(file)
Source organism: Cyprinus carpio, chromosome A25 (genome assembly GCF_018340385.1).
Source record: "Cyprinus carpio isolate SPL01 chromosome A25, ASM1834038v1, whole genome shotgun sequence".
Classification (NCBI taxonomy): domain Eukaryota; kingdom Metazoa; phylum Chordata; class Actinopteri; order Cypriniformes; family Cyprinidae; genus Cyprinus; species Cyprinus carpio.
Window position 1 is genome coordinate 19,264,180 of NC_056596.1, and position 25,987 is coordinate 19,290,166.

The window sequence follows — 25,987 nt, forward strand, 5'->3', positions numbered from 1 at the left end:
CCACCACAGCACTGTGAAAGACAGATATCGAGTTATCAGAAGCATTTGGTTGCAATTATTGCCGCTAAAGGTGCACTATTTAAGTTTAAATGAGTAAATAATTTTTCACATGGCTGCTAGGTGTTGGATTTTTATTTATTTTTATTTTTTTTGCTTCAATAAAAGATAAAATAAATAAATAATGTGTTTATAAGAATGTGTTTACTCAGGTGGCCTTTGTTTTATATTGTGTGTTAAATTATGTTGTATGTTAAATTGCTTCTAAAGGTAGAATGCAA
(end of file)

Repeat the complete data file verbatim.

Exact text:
Source organism: Cyprinus carpio, chromosome A25 (genome assembly GCF_018340385.1).
Source record: "Cyprinus carpio isolate SPL01 chromosome A25, ASM1834038v1, whole genome shotgun sequence".
Classification (NCBI taxonomy): domain Eukaryota; kingdom Metazoa; phylum Chordata; class Actinopteri; order Cypriniformes; family Cyprinidae; genus Cyprinus; species Cyprinus carpio.
Window position 1 is genome coordinate 19,264,180 of NC_056596.1, and position 25,987 is coordinate 19,290,166.

The window sequence follows — 25,987 nt, forward strand, 5'->3', positions numbered from 1 at the left end:
CCACCACAGCACTGTGAAAGACAGATATCGAGTTATCAGAAGCATTTGGTTGCAATTATTGCCGCTAAAGGTGCACTATTTAAGTTTAAATGAGTAAATAATTTTTCACATGGCTGCTAGGTGTTGGATTTTTATTTATTTTTATTTTTTTTGCTTCAATAAAAGATAAAATAAATAAATAATGTGTTTATAAGAATGTGTTTACTCAGGTGGCCTTTGTTTTATATTGTGTGTTAAATTATGTTGTATGTTAAATTGCTTCTAAAGGTAGAATGCAA